Lookup NU author(s): Judith Parkhill,
Professor Peter Heasman,
Dr John Taylor
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Background: Early-onset periodontal diseases (EOP) are caused by interactions between host factors, specific microbial pathogens, and environmental factors. It is, therefore, of interest to investigate the nature of host factors as they may provide useful risk markers and reveal important information regarding the disease pathogenesis, Genetic polymorphisms in the vitamin D receptor (VDR) gene are associated with parameters of bone homeostasis and with diseases in which bone loss is a cardinal sign, in particular osteoporosis. Rapidly progressive bone loss is one feature of EOP. We, therefore, sought to determine whether EOP is associated with a polymorphism in the VDR gene. Methods: A restriction fragment length polymorphism (RFLP) for Tag I in exon nine of the VDR gene was analyzed by PCR, followed by restriction digestion with Tag I and gel electrophoresis. We analyzed the genotypes of 69 EOP patients, including 20 patients with unequivocal evidence of localized disease (L-EOP), and 72 controls with no history of EOP. Results: The genotype distribution in the L-EOP patient group was 7 (35%), 5 (25%) and 8 (40%) and in the control group 31 (43.1%), 36 (50.0%) and 5 (6.9%) for TT, Tt and tt respectively (where t and T represent the alleles with and without the Tag I RFLP respectively). chi(2) analysis indicated that the distribution of the genotypes between these two groups was highly significantly different (P = 0.001). Allele frequencies were 47.5% and 52.5% for T and t in the L-EOP group; 68.1% and 31.9% in the control group, showing a significant association between the prevalence of the less frequent allele (t) and L-EOP (P = 0.017). There was no significant difference in the genotype distribution or the allele frequencies between the control samples and the larger EOP patient group (n = 69) which included patients with generalized and localized disease. Conclusions: These data indicate that carriage of the less frequent allele of the Tag I RFLP (t) in the VDR gene significantly increases the risk of developing L-EOP, However, VDR genotype may not affect the incidence of all cases of EOP. These findings contribute to our understanding of the genetic basis for periodontal disease and may help define sub-groups of this disease which share common pathogenic factors.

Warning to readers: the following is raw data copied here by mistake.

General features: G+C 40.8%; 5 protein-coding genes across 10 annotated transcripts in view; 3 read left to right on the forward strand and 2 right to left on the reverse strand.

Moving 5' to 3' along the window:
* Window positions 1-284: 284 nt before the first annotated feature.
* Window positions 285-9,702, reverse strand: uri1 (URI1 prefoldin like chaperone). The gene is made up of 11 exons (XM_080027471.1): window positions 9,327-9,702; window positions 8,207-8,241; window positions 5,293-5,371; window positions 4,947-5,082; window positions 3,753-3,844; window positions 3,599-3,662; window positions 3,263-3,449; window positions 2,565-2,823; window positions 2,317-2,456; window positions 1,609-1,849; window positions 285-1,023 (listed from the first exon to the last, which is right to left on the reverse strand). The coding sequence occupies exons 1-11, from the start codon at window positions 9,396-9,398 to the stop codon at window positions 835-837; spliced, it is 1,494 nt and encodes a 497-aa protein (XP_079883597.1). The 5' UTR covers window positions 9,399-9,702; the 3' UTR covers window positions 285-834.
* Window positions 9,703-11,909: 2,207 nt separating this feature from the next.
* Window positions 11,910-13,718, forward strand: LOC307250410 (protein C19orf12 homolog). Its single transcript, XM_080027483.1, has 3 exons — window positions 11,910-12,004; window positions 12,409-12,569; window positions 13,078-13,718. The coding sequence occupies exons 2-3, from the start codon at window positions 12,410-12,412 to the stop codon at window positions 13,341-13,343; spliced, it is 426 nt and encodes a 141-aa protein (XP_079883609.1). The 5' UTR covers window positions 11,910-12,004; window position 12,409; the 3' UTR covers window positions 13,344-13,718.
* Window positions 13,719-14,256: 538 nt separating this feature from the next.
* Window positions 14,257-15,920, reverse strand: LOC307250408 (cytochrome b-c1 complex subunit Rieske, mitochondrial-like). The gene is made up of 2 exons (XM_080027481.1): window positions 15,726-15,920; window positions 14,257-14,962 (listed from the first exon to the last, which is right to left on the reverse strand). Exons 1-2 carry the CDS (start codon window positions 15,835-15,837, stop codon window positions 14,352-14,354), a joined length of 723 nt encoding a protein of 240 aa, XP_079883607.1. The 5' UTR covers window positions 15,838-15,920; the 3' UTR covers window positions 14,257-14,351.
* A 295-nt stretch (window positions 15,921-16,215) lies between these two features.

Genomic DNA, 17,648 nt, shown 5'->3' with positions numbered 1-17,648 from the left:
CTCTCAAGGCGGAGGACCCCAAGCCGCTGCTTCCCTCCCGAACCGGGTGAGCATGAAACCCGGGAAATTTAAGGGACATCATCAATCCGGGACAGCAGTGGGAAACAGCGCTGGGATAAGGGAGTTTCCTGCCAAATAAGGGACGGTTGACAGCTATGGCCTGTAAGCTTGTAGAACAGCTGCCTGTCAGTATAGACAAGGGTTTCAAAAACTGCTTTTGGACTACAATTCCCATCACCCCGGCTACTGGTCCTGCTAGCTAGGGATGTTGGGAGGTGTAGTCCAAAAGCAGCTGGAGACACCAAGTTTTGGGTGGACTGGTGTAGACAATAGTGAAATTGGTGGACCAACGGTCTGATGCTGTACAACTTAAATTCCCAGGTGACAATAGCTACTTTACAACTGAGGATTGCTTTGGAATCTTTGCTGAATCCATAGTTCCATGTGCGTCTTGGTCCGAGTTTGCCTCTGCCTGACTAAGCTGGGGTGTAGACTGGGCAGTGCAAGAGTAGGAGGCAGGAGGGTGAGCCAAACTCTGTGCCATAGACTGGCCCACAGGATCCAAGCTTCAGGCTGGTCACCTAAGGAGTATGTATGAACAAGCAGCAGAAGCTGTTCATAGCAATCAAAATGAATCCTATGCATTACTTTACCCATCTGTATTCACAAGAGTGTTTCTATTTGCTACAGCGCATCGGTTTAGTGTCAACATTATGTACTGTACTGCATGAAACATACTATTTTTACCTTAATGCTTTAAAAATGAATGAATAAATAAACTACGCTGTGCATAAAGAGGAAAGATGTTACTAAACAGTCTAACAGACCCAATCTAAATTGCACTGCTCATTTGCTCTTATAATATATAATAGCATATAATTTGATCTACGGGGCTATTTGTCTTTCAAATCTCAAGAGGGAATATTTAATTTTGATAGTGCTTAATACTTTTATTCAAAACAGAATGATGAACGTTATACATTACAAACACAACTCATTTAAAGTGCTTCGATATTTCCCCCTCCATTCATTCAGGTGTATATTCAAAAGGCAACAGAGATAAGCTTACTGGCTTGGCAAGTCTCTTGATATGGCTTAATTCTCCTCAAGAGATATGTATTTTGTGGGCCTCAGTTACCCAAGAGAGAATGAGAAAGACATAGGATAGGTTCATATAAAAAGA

Author(s): Heasman PA; Parkhill JM; Taylor JJ; Hennig BJW; Chapple LLC
Publication type: Article
Publication status: Published
Journal: Journal of Periodontology
Print publication date: 01/09/1999
ISSN (print): 0022-3492
ISSN (electronic): 1943-3670
Publisher: American Academy of Periodontology
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